Rhodanthemum hosmariense 'Casablanca', going full throttle
Not an official Bloom Day post because included are some blooms from a neighbor's garden, to mix things up a bit and show some flowers I don't grow.
Neighbor's Pedilanthus bracteatus:
Neighbor's Billbergia of some sort--'Casablanca'?
Arresting against a pure blue sky. The South Coast Air Quality Managment District recently noted that there are enough electric vehicles on the road now in Southern California to have reduced air pollution by 4%.
Meanwhile, back at home...
A few of the Iris x hollandica are already flowering. They seem to be all of one cultivar of the typical purple-blue color, of a much taller growth habit than other bags-of-fifteen-bulbs purchased over time. Slightly different cultivars planted in different micro climates in the garden extends their season a little longer.
In other springtime bulb activity, Tazetta Narcissus on the west slope. I planted the original bulbs our first winter in this garden. After a few years they had spread rampantly, so I pulled them all. One survived, and has since formed a clump. So far, less rampant.
Freesias planted a few years ago are now thoroughly established and producing lots of flower stems. At first, they barely bloomed.
Not a bulb, but another flower that makes a brief spring appearance is Lupinus succulentus, the annual Lupine native to this area. Some years the rabbits eat every single seedling that emerges--this year there must be a rabbit shortage, because the Lupins are not being eaten. We here owls hooting every night, so perhaps the rabbits are what is being eaten.
The usual Grevilleas. 'Spirit of Anzac' is doing what the 'Kings Celebration' did: dying back. Grrrrrrr. It's not malingering the way 'Kings Celebration' did--not yet anyway. Maybe its waiting for spring to do that.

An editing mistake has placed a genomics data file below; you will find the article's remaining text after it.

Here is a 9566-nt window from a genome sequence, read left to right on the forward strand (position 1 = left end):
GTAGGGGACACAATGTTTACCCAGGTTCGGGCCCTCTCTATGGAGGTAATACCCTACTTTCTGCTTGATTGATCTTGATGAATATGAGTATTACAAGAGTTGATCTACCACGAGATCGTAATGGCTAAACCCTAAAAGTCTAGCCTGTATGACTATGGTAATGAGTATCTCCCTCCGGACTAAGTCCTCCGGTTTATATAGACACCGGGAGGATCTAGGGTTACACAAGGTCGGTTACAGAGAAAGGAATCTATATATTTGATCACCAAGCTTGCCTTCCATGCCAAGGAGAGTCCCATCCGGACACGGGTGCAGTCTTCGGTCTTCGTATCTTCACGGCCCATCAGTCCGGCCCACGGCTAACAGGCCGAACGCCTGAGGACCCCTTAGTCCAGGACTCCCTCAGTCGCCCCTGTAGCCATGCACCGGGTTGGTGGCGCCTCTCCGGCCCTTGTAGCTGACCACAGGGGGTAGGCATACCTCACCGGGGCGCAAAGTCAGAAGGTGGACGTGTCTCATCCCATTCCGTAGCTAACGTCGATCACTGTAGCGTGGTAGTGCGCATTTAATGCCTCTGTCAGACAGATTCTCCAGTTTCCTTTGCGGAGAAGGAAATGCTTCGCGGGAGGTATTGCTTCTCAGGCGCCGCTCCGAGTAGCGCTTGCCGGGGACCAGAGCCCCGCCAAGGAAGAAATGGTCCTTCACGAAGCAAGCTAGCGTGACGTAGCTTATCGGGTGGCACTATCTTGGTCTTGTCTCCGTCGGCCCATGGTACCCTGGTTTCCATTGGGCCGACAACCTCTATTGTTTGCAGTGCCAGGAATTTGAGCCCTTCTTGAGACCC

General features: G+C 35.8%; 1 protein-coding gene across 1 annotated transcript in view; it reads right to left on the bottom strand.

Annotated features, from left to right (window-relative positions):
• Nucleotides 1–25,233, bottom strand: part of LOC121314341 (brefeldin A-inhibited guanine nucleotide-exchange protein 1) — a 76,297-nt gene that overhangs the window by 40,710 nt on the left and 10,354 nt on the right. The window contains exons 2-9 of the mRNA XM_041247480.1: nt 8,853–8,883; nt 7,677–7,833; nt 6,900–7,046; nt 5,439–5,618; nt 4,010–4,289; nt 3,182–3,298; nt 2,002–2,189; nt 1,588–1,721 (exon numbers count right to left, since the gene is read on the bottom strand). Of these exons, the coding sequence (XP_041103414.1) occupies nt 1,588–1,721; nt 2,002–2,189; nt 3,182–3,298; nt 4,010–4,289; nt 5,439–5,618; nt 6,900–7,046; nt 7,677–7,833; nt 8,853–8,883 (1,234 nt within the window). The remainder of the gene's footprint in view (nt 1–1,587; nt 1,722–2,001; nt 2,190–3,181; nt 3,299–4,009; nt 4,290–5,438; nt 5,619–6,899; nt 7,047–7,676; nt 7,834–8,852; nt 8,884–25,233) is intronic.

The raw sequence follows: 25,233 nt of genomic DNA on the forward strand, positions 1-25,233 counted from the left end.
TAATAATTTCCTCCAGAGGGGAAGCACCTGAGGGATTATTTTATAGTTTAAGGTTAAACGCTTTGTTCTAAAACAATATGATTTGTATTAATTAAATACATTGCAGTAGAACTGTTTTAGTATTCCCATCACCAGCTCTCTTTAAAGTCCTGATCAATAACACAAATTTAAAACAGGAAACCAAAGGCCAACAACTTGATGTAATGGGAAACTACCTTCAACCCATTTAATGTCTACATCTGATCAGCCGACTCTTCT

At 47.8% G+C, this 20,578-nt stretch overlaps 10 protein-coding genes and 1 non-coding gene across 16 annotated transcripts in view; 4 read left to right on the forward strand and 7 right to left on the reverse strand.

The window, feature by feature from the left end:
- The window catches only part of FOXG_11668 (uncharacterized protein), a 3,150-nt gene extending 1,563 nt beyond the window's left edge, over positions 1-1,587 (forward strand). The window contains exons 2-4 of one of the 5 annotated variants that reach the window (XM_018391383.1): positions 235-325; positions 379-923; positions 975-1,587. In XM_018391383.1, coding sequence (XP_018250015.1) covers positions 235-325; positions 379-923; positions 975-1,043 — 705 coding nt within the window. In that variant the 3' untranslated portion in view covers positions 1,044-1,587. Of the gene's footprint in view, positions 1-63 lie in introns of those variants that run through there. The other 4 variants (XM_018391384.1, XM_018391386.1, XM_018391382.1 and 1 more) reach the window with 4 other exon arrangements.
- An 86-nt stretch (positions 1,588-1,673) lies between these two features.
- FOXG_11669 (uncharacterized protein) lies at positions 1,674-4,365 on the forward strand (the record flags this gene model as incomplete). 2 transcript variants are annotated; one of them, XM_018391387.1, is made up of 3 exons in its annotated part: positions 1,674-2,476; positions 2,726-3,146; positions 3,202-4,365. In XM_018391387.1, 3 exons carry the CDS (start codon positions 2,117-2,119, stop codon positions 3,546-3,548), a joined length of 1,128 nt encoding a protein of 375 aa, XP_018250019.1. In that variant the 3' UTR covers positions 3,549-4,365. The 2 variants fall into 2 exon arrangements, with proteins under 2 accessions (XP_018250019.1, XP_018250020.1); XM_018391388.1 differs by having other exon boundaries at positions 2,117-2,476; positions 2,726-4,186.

Flowers are nice. You can see though some of the leaves have died. Grrrrr!
The two 'Superb's planted late last May are finally starting to flower, though the one down in the gully that languised for--how long??--three years(?) is after so much malingering, looking somewhat 'Superb'.
The first bit of color on the first Leucospermum 'Yellow Bird' flower of 2022, against a background of volunteer lavender. The big show will be in March:
Which Aloes are flowering this month?
The second white-flowered A. ferox:
Aloe striata. Three plants in a row, two of which have flower stems:
Another plant native to South Africa, Arctotis 'Pink Sugar' can take brutal reflected heat, given sufficient but still relatively modest irrigation:
Roses! 'Queen of Elegance':
Alstroemeria, one from the compact 'Inca' series, 'Inca Husky':
Hellebore 'First Love', planted last year. Small, still, but it produced a lovely flower:
And Magnolia stellata 'Royal Star', which has established itself enough to put on a small show. In previous years, just one or two flowers would open at a time. This year, more of an overall display. It's a little over 4' tall now:
California native Arctostaphylos hybrid 'Emerald Carpet' has taken many years to grow 30" across, but it's a beautiful dense groundcover. It sports tiny white flowers in late winter.
I planted another, which unfortunately died. They need a goodly amount of regular irrigation to establish.
End with the beautiful roses Beloved gave me for Valentines Day. :)No such thing as too many roses. Happy blooms!